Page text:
Agricultural bankers and other players in the world's grain markets say fallout from the collapse of giant broker MF Global is changing cash grain trading and fuelling calls for alternatives and reforms.
Trading changes include more "back-to-back" transactions (where purchases and sales are done simultaneously) and more direct contracting by farmers to end-users, eliminating middlemen like MF Global, merchandisers say.
Bankers and traders also say anger with lack of oversight by the Chicago Mercantile Exchange clearinghouse regarding MF Global's supposedly secure customer accounts is rampant, spurring calls for more regulation of a traditionally close-knit, clubby and "self-regulating" industry.
Proposals have included the idea of setting up a separate "insurance fund" to hold the so-called "segregated" accounts that futures commission merchants (FCMs) now hold and account for with the exchange clearinghouse, which is supposed to "mark to market" every trade every day to assure adequate capital.
Up to $1.2-billion (U.S.) in such segregated customer funds are still missing eight weeks after MF Global collapsed into bankruptcy after a revelation it had made a $6-billion bet on European sovereign debt that went sour.
"I don't think people are satisfied with CME's response. What the banks thought was rock-solid isn't as rock-solid any more," said Lance Holden, senior vice-president with Wells Fargo Bank, the largest private lender to agribusiness that had customers who lost funds with MF Global.
CME Group chief operating officer Bryan Durkin told a packed meeting of the National Grain and Feed Association (NGFA) this month that MF Global was the culprit, not CME's clearinghouse, echoing earlier testimony by CME executives to Congress.
"This was the failure of a firm. A firm that broke the rules, not the failure of any clearinghouse. At CME, we met our obligations," Mr. Durkin told the gathering of 700 farm bankers, grain traders, brokers and farmers in Chicago.
"We believe all customers affected should have their full balances and property returned by MF Global. Until then, we will not consider the process complete," Mr. Durkin said.
CME, looking to line up with its futures-trading customers and the banks like Wells Fargo who finance them, has pledged at least $550-million to the court trustee now sorting out the MF Global mess to help make good customers who were victimized.
But CME will need to do more, grain traders said.
"We want to get the confidence back and restore confidence with the lenders too," said Diana Klemme, vice-president of Grain Services Corp. in Atlanta, which advises grain buyers and sellers on marketing and risk strategies.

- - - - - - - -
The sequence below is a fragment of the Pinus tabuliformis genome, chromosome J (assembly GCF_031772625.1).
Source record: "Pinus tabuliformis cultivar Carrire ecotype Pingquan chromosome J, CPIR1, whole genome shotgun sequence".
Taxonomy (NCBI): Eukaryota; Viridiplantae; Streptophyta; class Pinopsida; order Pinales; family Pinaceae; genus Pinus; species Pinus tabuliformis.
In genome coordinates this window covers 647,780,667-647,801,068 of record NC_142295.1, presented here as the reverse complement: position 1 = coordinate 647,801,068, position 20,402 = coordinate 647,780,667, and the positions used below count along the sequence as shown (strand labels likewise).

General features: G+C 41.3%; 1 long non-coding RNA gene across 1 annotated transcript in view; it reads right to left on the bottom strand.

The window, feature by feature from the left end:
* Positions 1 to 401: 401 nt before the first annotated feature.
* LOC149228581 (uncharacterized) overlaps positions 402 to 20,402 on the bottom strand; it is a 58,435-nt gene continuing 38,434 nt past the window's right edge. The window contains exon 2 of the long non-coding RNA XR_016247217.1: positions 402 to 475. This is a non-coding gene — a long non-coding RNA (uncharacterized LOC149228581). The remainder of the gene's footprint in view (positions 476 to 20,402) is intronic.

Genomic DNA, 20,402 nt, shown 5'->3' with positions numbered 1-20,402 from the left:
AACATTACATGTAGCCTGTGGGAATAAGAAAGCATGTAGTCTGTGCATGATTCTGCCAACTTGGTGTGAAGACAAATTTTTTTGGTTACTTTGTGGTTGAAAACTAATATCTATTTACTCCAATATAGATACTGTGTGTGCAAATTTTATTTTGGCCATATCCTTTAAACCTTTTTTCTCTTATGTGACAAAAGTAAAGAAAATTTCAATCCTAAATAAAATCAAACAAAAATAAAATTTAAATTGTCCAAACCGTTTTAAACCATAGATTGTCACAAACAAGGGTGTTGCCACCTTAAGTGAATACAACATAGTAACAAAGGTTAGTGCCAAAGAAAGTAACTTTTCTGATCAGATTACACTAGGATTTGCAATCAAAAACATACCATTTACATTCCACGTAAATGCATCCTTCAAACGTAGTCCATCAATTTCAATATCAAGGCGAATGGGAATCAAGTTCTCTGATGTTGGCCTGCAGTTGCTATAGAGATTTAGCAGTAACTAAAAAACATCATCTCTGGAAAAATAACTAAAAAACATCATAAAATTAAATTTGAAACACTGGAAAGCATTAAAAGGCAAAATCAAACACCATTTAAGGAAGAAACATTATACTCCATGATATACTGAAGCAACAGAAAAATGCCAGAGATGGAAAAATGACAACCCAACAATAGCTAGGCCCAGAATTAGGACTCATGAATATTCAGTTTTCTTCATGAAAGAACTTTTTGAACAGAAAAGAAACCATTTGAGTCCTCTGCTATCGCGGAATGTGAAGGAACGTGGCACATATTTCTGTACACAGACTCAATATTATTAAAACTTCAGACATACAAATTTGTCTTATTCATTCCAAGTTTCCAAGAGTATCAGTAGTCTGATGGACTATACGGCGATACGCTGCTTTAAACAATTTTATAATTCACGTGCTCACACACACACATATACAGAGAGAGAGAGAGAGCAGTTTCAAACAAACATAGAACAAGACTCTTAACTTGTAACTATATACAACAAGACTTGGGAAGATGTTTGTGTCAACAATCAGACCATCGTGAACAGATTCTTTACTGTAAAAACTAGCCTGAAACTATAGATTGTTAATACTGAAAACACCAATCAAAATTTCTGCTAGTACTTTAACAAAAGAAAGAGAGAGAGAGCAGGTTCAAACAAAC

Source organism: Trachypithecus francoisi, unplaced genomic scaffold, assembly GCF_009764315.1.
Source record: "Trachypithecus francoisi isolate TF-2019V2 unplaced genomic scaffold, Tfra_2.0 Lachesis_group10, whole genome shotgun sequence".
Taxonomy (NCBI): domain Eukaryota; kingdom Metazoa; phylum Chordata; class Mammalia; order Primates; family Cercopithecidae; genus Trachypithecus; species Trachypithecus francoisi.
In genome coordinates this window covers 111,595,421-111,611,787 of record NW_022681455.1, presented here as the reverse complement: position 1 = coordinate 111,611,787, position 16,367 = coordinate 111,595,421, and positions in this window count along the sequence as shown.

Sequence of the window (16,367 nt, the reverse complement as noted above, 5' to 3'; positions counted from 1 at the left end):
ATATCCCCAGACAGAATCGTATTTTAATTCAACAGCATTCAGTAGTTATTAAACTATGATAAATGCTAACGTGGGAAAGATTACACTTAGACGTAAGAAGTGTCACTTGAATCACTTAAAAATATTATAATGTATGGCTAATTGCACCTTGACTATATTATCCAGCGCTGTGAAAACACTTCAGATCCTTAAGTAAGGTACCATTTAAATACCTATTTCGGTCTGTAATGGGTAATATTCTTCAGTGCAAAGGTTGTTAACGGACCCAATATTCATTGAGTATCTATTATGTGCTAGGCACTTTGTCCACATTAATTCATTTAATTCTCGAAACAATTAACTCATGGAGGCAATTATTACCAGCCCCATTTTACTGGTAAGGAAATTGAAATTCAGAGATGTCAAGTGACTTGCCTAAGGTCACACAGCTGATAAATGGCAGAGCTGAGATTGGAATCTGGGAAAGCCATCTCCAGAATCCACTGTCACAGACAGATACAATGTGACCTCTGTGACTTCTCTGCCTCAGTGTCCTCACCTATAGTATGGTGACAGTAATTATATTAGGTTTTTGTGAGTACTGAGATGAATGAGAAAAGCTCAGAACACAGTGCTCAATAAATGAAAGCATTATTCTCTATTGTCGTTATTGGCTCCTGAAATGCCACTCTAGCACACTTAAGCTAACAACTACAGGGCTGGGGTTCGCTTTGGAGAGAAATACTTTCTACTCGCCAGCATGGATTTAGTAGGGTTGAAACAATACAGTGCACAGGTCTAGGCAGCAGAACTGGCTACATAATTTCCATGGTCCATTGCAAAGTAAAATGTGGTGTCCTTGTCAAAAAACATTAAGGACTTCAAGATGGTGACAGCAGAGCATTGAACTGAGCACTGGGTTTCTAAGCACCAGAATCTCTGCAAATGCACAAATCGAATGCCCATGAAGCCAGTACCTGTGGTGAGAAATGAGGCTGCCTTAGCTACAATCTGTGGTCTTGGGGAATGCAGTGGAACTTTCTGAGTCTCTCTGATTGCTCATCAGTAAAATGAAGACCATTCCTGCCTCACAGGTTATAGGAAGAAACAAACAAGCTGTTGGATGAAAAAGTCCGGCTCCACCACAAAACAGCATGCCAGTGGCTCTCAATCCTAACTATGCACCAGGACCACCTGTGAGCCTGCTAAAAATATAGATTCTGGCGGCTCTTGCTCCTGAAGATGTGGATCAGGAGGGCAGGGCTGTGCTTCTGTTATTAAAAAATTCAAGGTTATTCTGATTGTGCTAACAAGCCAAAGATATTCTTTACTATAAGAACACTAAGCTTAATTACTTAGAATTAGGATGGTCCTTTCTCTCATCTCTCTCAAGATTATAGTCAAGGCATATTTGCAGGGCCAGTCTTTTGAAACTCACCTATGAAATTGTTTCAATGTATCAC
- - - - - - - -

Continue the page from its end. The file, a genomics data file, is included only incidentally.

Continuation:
As the CME's regulator, the Commodity Futures Trading Commission, as well as Congress and the bankruptcy court try to sort out accountability for the missing funds, many farmers and grain traders have backed off using CME's grain futures, the world pricing and risk-management benchmark for decades.
"There are some real concerns about figuring out just what happened and how we make sure the situation never repeats," said NGFA treasurer and director of marketing Todd Kemp. "Of course, the No. 1 issue among customers right now is return of supposedly segregated funds to customers."
Mr. Kemp said NGFA members, which include more than 1,000 firms that buy and sell grain, will find it hard to market grain without the CME. But confidence has been deeply shaken in the exchange and the FCMs who hold customer funds, he said.
"Our task in that respect is to re-establish confidence and examine changes that might help ensure safety of customer funds in the future," he said. "Some have suggested that we might look at changes in which entity holds customer funds."
Oversight and accountability must be addressed, he added.
"NGFA historically has not been an organization that believes in more government regulation. However, it's clear that in some way customer protections need to be improved," Mr. Kemp said.
Bankers said CME will also remain squarely in the grain industry's sights as an institution that must re-earn trust.
"CME – all of the exchanges have been focused on contracts, more growth, all these hedge funds, private equity funds that are getting into these markets. They are focused on that instead of their base business," Mr. Holden said. "That something like missing segregated funds could happen – that's a big miss."